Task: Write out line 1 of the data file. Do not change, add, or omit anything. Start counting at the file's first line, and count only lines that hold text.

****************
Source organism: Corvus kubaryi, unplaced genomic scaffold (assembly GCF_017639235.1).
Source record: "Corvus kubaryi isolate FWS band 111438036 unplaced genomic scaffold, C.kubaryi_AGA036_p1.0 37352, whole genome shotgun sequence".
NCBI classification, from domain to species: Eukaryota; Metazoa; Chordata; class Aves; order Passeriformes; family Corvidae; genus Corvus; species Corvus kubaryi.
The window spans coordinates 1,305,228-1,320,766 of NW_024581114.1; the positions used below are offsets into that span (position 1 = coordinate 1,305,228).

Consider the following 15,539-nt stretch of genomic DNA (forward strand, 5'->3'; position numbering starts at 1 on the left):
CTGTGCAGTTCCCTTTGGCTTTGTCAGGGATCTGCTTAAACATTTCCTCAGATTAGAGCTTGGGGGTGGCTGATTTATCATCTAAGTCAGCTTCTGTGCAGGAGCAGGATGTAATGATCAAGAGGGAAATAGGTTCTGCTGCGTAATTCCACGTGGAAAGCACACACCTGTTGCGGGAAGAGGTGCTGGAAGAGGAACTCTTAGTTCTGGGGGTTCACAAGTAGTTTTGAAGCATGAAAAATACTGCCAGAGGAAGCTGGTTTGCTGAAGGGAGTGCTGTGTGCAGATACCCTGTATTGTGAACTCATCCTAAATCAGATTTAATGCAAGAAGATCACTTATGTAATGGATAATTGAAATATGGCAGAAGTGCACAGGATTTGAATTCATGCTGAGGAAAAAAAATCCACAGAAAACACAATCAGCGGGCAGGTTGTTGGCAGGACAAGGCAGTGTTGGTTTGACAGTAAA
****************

Source organism: Corvus kubaryi, unplaced genomic scaffold (assembly GCF_017639235.1).